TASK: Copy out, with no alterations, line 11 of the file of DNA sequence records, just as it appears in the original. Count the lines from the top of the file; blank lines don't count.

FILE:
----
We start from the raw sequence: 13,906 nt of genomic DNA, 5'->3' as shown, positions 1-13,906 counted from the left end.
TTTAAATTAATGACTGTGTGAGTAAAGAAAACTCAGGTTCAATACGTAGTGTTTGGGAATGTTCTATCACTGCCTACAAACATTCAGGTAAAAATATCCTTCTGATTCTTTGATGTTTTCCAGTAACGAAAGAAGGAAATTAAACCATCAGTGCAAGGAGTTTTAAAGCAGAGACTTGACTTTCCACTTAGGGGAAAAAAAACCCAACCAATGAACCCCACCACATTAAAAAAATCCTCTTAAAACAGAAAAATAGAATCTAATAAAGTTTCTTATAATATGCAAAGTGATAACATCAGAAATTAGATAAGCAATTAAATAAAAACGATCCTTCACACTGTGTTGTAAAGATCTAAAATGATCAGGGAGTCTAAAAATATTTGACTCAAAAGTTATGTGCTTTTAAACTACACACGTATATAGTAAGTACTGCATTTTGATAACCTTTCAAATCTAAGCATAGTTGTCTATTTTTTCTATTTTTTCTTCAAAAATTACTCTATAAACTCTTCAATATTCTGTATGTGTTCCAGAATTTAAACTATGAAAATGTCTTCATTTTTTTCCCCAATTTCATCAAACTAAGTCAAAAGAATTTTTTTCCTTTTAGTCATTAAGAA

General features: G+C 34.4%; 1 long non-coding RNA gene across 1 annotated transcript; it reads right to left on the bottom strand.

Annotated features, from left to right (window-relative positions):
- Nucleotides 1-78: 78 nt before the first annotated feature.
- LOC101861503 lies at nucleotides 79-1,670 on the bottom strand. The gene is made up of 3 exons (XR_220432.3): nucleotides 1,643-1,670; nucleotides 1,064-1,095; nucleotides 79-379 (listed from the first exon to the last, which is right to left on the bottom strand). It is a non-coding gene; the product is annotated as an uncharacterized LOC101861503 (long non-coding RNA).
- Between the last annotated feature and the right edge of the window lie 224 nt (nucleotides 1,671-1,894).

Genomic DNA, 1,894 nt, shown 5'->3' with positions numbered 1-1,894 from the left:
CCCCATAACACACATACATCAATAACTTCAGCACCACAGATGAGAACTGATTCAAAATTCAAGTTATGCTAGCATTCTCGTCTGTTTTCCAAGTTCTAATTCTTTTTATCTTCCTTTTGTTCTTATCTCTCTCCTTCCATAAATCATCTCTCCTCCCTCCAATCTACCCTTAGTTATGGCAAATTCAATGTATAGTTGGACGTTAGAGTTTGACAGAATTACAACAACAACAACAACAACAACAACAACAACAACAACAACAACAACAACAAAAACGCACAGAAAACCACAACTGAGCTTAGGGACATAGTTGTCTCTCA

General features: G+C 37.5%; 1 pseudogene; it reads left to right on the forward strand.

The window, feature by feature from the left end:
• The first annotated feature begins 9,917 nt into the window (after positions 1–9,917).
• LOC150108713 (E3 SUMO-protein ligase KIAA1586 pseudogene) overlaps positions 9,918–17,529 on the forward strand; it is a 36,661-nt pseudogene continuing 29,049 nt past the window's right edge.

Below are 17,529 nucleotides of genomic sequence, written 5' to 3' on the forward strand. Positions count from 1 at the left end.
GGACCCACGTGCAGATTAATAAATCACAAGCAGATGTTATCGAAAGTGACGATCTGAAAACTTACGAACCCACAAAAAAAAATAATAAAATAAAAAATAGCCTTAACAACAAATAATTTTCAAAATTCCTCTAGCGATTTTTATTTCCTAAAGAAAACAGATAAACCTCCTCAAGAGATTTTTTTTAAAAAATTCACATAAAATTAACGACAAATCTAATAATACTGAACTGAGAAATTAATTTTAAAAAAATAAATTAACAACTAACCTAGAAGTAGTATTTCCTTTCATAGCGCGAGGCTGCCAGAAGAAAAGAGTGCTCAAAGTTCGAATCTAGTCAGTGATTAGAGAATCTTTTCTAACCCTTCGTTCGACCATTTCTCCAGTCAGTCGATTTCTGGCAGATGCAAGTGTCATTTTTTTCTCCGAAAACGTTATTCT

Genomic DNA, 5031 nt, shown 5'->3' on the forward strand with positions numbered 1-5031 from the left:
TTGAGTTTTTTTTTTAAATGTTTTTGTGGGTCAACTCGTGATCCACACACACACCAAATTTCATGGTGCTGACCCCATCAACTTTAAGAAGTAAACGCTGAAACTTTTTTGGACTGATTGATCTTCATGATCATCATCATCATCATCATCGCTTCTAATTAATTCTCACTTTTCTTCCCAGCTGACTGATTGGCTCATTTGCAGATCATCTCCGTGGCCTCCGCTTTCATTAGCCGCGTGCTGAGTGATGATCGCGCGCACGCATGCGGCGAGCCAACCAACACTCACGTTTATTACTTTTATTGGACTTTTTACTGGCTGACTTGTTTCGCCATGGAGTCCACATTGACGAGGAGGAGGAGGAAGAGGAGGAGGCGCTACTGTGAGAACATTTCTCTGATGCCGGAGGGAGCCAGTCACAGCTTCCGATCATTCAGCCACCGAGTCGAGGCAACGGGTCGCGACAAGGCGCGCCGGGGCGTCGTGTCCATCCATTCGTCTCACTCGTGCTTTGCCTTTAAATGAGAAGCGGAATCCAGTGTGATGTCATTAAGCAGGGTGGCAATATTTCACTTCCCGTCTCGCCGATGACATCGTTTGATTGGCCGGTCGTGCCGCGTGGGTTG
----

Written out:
The window, feature by feature from the left end: